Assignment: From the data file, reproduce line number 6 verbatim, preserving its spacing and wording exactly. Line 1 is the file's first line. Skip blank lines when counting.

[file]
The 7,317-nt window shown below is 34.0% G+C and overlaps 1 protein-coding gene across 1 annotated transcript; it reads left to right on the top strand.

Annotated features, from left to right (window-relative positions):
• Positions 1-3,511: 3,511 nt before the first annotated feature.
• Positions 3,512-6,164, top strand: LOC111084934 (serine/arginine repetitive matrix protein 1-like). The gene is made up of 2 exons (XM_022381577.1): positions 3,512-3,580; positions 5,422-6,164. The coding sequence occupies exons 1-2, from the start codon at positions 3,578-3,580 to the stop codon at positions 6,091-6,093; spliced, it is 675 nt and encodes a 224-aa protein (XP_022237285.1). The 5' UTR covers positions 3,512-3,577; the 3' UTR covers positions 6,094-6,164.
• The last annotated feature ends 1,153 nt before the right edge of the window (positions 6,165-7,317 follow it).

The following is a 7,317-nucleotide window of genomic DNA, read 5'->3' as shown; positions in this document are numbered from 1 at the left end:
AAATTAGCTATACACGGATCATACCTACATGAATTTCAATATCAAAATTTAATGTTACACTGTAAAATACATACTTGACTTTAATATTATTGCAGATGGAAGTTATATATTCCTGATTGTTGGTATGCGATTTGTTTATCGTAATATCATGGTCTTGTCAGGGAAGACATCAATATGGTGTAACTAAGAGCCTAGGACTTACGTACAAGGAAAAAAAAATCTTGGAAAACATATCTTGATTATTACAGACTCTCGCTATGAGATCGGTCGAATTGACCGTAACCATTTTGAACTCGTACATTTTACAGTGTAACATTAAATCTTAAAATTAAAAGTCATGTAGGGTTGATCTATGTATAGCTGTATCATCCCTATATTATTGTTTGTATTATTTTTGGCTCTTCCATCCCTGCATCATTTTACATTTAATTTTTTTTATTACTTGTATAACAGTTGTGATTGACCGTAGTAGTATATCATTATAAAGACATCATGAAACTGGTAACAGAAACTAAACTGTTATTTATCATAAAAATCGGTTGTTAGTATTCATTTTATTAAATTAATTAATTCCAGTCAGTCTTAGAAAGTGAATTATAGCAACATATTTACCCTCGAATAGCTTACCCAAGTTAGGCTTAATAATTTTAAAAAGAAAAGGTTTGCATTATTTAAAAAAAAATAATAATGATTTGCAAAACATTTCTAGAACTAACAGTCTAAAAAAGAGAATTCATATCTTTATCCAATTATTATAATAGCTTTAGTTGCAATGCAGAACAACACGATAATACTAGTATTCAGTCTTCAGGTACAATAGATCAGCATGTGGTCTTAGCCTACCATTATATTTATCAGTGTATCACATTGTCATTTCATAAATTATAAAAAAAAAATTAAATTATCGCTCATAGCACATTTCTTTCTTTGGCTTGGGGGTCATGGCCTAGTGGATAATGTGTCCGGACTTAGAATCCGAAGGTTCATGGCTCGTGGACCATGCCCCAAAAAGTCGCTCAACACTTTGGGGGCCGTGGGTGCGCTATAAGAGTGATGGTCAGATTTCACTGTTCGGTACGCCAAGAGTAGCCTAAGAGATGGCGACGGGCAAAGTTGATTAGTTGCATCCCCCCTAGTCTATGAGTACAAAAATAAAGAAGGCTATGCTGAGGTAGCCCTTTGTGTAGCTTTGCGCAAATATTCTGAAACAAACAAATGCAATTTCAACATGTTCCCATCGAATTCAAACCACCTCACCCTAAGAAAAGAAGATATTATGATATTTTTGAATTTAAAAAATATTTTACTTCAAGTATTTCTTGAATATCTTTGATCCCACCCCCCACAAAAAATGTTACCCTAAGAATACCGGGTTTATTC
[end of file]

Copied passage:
The following is a 7,317-nucleotide window of genomic DNA, read 5'->3' as shown; positions in this document are numbered from 1 at the left end: